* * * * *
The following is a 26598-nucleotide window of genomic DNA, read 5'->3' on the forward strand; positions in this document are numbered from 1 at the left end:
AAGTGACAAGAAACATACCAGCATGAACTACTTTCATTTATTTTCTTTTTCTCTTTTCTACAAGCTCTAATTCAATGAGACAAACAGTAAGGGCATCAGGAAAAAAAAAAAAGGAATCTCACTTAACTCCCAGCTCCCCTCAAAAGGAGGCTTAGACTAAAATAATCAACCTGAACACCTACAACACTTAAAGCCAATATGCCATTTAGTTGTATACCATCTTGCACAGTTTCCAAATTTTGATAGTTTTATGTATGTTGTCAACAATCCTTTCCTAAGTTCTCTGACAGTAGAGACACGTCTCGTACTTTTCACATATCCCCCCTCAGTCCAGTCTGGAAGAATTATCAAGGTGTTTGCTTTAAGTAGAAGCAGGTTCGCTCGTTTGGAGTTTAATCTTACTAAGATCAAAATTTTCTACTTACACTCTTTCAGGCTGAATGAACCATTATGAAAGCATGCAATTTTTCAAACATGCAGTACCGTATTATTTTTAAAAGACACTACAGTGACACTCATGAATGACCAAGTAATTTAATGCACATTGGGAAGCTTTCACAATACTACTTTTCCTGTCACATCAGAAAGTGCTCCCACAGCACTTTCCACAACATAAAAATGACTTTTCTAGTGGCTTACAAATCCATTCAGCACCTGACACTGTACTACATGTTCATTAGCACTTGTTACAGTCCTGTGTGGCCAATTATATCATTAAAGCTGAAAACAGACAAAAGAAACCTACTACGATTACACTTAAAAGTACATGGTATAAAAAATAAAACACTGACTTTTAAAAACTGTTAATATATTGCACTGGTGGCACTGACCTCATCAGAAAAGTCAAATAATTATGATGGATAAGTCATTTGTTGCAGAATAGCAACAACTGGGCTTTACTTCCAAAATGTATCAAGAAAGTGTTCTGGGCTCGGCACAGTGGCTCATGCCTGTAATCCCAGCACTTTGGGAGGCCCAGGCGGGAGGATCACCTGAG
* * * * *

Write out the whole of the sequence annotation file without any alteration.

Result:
The following is a 26598-nucleotide window of genomic DNA, read 5'->3' on the forward strand; positions in this document are numbered from 1 at the left end:
AAGTGACAAGAAACATACCAGCATGAACTACTTTCATTTATTTTCTTTTTCTCTTTTCTACAAGCTCTAATTCAATGAGACAAACAGTAAGGGCATCAGGAAAAAAAAAAAAGGAATCTCACTTAACTCCCAGCTCCCCTCAAAAGGAGGCTTAGACTAAAATAATCAACCTGAACACCTACAACACTTAAAGCCAATATGCCATTTAGTTGTATACCATCTTGCACAGTTTCCAAATTTTGATAGTTTTATGTATGTTGTCAACAATCCTTTCCTAAGTTCTCTGACAGTAGAGACACGTCTCGTACTTTTCACATATCCCCCCTCAGTCCAGTCTGGAAGAATTATCAAGGTGTTTGCTTTAAGTAGAAGCAGGTTCGCTCGTTTGGAGTTTAATCTTACTAAGATCAAAATTTTCTACTTACACTCTTTCAGGCTGAATGAACCATTATGAAAGCATGCAATTTTTCAAACATGCAGTACCGTATTATTTTTAAAAGACACTACAGTGACACTCATGAATGACCAAGTAATTTAATGCACATTGGGAAGCTTTCACAATACTACTTTTCCTGTCACATCAGAAAGTGCTCCCACAGCACTTTCCACAACATAAAAATGACTTTTCTAGTGGCTTACAAATCCATTCAGCACCTGACACTGTACTACATGTTCATTAGCACTTGTTACAGTCCTGTGTGGCCAATTATATCATTAAAGCTGAAAACAGACAAAAGAAACCTACTACGATTACACTTAAAAGTACATGGTATAAAAAATAAAACACTGACTTTTAAAAACTGTTAATATATTGCACTGGTGGCACTGACCTCATCAGAAAAGTCAAATAATTATGATGGATAAGTCATTTGTTGCAGAATAGCAACAACTGGGCTTTACTTCCAAAATGTATCAAGAAAGTGTTCTGGGCTCGGCACAGTGGCTCATGCCTGTAATCCCAGCACTTTGGGAGGCCCAGGCGGGAGGATCACCTGAG